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thyssenkrupp is currently putting the finishing touches on the installation of 30 elevators and 2 escalators that will serve 52 floors at River Point, a new office tower located on a prime piece of property overlooking the Chicago River.

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Today, a fully-functional 1:3 scale model of MULTI premiered at ThyssenKrupp’s Innovation Center in Gijón, Spain, only one year after announcing the concept of the elevator technology that will allow elevators to move horizontally in a building.

The MULTI system uses linear motors, like the ones used in a magnetic levitation train, instead of ropes. It will incorporate various self-propelled elevator cabs in a shaft that run in a loop – up, down and side to side. 

 

 

Andreas Schierenbeck, CEO of ThyssenKrupp Elevator said, “As we promised 12 months ago, we present the first model of our ground-breaking MULTI elevator system. Our research and development team is right on track to realize this cutting-edge transport technology.”

He went on to explain that as the nature of building construction evolves, it is also necessary to adapt elevator systems to better suit the requirements of buildings and high volumes of passengers. Without the use of cables, MULTI runs on a multi-level brake system and inductive power which transfers from shaft to cabin.

The system requires smaller shafts than conventional elevators and can increase a building’s usable area by up to 25 percent. This is particularly important considering current elevator-escalator footprints can occupy up to 40 percent of a building’s floor space, depending on the building height. This also translates into a lower requirement for escalators and additional elevator shafts, resulting in significant construction cost savings and more leasable space.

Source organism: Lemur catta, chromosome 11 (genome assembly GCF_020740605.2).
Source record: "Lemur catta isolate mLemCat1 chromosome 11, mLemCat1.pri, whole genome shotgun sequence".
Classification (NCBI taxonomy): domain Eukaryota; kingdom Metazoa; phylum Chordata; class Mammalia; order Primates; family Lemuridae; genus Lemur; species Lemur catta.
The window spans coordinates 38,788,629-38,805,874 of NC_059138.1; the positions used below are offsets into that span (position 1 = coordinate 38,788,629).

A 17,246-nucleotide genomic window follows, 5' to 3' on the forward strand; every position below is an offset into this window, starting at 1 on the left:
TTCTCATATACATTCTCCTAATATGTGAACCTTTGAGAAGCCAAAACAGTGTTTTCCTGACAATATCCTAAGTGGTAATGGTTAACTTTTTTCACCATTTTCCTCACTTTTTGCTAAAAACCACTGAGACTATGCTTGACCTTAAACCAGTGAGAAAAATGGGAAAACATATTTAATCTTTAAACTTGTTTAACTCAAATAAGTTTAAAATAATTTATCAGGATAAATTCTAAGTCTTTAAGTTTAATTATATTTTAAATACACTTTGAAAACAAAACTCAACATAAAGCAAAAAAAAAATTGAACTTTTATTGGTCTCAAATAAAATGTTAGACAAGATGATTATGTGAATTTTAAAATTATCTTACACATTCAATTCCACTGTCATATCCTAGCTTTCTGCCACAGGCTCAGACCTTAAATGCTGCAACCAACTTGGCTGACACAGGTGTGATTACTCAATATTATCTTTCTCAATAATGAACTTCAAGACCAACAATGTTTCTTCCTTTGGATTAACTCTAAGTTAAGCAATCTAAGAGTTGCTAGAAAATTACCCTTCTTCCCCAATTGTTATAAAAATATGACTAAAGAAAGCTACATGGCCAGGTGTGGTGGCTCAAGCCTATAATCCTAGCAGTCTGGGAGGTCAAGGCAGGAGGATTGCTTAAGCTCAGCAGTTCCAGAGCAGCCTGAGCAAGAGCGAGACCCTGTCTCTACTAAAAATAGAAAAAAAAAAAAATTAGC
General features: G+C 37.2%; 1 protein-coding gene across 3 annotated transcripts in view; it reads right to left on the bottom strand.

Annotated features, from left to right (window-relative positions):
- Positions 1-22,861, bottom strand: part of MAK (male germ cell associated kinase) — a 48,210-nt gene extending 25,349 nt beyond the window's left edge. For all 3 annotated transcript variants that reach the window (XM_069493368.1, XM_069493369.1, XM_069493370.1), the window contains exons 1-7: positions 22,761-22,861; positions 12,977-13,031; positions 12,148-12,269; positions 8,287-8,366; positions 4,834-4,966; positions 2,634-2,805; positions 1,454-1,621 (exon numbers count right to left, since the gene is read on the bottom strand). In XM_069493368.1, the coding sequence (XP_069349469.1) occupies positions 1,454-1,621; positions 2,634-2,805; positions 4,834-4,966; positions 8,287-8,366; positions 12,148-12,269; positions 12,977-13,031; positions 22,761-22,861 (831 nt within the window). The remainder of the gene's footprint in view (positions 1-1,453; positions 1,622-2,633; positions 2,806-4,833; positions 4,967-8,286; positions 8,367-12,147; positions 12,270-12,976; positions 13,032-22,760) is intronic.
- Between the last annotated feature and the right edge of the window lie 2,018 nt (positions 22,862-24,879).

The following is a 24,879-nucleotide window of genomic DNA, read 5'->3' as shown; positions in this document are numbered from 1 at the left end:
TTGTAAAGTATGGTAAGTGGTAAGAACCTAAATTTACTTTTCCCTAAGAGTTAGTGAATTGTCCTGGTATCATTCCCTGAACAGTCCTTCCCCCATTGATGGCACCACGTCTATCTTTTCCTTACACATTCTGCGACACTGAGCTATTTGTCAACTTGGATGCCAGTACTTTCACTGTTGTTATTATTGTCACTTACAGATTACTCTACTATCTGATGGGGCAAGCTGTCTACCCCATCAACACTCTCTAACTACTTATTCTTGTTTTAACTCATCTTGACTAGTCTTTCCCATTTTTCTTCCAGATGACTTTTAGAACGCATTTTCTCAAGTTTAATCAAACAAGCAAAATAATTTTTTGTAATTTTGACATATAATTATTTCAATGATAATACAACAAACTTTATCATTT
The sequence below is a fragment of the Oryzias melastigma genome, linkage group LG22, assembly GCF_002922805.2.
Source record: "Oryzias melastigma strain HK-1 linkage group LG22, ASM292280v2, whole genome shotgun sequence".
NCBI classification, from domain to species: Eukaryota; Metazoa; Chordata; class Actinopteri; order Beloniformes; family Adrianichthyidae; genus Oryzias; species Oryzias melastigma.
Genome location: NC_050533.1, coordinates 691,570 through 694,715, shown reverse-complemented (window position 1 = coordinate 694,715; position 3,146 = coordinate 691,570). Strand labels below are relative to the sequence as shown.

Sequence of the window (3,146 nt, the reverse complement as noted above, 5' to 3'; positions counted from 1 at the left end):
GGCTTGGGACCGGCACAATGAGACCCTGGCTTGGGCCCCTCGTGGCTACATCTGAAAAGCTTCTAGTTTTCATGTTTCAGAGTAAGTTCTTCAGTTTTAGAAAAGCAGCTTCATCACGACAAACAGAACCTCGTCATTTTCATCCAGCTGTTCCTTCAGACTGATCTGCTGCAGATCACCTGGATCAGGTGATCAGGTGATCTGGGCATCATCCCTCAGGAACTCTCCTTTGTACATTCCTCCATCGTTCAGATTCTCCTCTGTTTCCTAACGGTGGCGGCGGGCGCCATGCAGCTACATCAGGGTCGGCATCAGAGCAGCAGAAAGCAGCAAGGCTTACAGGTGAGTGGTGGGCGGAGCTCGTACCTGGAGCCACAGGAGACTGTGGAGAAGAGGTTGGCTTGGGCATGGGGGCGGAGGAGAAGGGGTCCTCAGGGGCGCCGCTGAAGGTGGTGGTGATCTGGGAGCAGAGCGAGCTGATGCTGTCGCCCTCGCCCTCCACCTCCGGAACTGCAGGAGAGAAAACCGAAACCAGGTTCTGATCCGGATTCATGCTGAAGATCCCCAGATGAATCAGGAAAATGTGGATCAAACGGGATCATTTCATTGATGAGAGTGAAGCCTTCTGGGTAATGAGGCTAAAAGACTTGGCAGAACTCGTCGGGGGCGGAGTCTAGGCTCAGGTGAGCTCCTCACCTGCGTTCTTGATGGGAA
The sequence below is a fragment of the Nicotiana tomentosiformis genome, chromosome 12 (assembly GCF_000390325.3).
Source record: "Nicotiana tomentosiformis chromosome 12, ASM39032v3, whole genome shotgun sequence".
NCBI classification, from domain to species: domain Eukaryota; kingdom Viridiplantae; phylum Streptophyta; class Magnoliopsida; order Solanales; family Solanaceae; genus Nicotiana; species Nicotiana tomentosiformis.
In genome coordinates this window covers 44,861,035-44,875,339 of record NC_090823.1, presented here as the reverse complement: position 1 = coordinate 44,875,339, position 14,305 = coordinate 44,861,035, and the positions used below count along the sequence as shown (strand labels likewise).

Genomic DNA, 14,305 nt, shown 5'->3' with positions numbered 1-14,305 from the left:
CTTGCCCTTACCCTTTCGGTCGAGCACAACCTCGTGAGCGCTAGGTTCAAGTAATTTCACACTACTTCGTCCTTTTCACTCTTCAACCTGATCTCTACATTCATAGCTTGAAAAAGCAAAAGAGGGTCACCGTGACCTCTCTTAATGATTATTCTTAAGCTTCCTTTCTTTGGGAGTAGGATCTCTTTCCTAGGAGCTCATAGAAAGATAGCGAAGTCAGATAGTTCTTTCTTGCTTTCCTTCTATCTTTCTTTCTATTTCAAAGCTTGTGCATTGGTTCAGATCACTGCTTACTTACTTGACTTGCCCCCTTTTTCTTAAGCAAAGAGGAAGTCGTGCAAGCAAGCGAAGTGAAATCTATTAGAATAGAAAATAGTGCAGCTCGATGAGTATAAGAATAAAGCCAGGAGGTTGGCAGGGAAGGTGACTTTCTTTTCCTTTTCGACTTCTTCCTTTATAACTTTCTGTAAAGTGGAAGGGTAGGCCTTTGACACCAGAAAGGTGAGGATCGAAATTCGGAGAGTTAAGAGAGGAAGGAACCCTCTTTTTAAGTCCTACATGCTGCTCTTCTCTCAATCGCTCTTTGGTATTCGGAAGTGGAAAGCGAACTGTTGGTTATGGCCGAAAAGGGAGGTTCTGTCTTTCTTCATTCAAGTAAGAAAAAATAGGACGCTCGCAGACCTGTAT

MULTI also provides a solution to tomorrow’s challenges. Urbanization is an unstoppable trend and the scale of movement of people to cities has redefined construction and infrastructure requirements to keep pace with growing urban populations. An estimated additional 85 percent of the existing urban and commercial floor space will need to be developed by 2025 to accommodate people. Space limitations in urban areas means that mid to high-rise buildings are the most viable construction options, translating into an immense demand for elevators. By 2020, the global demand for elevator equipment and services is projected to rise over 4% annually to 61 billion euros from the 49 billion euros verified last fiscal year.

Visit MULTI for further information.  

 


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